PITTSBURGH (Ticker) -- The biggest win in the history of Bucknell basketball came at the expense of previously unbeaten Pittsburgh.
Kevin Bettencourt and Charles Lee each converted two free throws in the final 23 seconds as Bucknell recorded a shocking 69-66 upset of No. 7 Pittsburgh.
Taking advantage of 18 turnovers by the Panthers, the Bison beat the highest-ranked opponent in school history.
"I don't know what to say other than anyone who saw that game just saw a team play their butts off," said Bucknell coach Pat Flannery, whose team has won six in a row.
"Our players shot the ball and were able to battle inside and we knew we could play with them. We just didn't want them to get any spurts or any quick runs," he added. "We felt like we had good players going in and they showed it tonight. That was a good team that beat Pittsburgh."
Bucknell scored 23 points off the miscues and made 14-of-16 free throws, none bigger than those by Bettencourt and Lee.
With the Panthers (10-1) clinging to a 66-65 lead with 39 seconds left, Carl Krauser missed a jumper and Antonio Graves fouled on the rebound. Bettencourt, who scored 13 points, made both free throws.
Graves missed a jumper with 12 seconds left and Chevy Troutman fouled Lee with 2.3 seconds to go. After Lee made both attempts, the Panthers did not get off a last-second shot.
Pittsburgh had won its previous 25 non-conference matchups since a 79-67 loss at Georgia on December 31, 2002. It also had a streak of 48 straight home wins against non-conference teams broken.
The Panthers also lost to the Bison for the first time since January 11, 1975.
"They capitalized off our turnovers and they screened very well where they got their shooters open shots," Krauser said. "They moved around well without the ball. Even when we went on a bit of a momentum swing, they did a good job of taking that away."
Bucknell (9-4) led for most of the first half, taking advantage of 15 turnovers by Pitt. Bettencourt scored eight early points to give the Bison a 17-14 lead with 12:21 remaining, and John Griffin added two 3-pointers to push the margin to 25-16 less than three minutes later.
"Fifteen turnovers in the first half is not good at all," Pittsburgh forward Chris Taft said. "That's embarrassing, if you ask me. I just know that's never going to happen again. All of that is in the past now. I'm a little hurt we lost this game, but it's in the past now. I just have to get ready for Wednesday. To be honest, this was a wake-up call for us."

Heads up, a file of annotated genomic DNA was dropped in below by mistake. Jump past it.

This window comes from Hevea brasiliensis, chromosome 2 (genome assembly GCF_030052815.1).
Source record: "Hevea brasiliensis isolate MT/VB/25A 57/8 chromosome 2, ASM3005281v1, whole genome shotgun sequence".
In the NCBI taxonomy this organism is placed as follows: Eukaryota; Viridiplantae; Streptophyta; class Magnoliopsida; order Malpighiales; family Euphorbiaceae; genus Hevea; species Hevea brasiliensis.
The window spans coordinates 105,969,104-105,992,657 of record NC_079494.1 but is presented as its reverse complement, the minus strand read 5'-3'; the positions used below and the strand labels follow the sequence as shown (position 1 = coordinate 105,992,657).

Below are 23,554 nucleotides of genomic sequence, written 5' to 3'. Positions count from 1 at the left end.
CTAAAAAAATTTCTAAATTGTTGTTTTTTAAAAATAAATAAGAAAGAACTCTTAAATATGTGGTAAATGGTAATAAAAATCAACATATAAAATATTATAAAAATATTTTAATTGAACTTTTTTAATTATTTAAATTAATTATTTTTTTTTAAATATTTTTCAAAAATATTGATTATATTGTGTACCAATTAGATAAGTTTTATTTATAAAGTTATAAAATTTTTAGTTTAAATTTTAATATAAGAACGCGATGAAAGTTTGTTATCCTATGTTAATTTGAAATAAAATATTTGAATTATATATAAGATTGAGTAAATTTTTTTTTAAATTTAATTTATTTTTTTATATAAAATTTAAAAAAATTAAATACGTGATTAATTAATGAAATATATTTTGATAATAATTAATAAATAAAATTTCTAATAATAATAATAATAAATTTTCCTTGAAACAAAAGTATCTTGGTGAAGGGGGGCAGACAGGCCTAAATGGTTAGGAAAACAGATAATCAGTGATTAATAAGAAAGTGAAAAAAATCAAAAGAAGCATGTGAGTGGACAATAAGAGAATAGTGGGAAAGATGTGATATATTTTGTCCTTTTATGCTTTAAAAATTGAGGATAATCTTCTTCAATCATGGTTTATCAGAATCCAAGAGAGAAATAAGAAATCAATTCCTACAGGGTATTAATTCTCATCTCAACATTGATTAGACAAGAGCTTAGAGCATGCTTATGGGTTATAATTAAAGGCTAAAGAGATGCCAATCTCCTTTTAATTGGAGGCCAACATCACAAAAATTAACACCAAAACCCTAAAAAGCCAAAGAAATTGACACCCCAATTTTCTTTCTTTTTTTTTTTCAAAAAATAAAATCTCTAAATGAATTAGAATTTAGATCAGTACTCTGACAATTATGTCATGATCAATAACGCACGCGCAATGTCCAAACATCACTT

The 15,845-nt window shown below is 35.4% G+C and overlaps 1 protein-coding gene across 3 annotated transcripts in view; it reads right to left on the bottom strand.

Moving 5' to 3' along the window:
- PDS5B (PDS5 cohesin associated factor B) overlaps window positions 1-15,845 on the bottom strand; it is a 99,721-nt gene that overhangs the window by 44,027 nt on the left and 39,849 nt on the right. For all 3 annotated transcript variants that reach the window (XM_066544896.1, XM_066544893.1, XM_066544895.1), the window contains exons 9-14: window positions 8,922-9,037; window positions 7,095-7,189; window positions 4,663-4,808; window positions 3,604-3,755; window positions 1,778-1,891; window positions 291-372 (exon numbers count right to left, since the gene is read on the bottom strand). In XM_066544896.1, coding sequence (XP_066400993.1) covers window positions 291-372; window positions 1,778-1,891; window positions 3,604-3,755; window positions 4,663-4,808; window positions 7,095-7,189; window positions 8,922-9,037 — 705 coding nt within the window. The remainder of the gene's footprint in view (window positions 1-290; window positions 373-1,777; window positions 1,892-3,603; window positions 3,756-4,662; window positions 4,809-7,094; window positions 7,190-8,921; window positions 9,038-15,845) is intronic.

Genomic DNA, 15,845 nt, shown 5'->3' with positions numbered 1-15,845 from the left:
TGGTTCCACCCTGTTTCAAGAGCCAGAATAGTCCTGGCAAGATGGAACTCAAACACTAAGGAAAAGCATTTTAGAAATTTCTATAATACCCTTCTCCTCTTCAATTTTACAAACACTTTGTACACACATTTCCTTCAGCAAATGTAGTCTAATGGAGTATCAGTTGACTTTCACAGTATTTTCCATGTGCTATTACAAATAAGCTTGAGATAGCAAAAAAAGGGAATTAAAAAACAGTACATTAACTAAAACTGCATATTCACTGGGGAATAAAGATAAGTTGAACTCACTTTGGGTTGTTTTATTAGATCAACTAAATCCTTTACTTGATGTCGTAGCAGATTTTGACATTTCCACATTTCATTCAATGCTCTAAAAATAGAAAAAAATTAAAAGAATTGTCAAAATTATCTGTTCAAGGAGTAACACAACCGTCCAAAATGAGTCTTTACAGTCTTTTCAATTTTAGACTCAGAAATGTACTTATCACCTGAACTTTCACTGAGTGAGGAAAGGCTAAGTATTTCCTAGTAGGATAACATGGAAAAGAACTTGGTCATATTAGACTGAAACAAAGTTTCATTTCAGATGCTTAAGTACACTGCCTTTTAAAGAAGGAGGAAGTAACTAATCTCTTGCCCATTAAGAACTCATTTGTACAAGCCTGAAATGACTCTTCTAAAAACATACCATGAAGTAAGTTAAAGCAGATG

Despite a 3-pointer in the closing seconds by Pittsburgh's Yuri Demetris, Bucknell held a 42-33 halftime lead. Lee scored 12 points on 5-of-6 shooting and Bettencourt and Chris McNaughton had eight each.
In the second half, the Panthers came back behind long-range shooting as freshman Ronald Ramon hit back-to-back 3-pointers for a 51-50 lead with 12:42 remaining. Both teams traded baskets until McNaughton made a hook with 3:53 left for a 62-58 advantage.
Graves and Krauser both hit 3-pointers to give Pittsburgh a 64-62 lead, but Bettencourt made a jumper despite being fouled by Graves. His free throw to gave Bucknell a 65-64 lead with 1:41 remaining. Krauser responded with a jumper.
"We've been playing pretty well and came in on a roll with confidence," Bettencourt said. "We watched some tape and thought we matched up good with them. We've been in it with some teams and have played in front of some crowds. We knew what to expect and we just focused and kept our composure."
McNaughton scored 17 points on 8-of-12 shooting and Lee chipped in 14 for Bucknell, which shot 51 percent (24-of-47), including 7-of-18 from the arc.
Krauser scored 20 points and Taft added 19 for Pittsburgh, which made just 9-of-20 free throws. Taft made just 5-of-10 from the line.
"We're young on the perimeter," Pittsburgh coach Jamie Dixon said. "We knew that going in (to the season). We said all along that our defense is not what we wanted it to be. I think our experience along the perimeter is with guys who haven't played a lot of minutes, except for Carl. In our post defense, we have two sophomores. That's some of things we got to get better at. I felt even after our wins that our defense isn't what we needed it to be. Our guys know that and we're going to get better at that."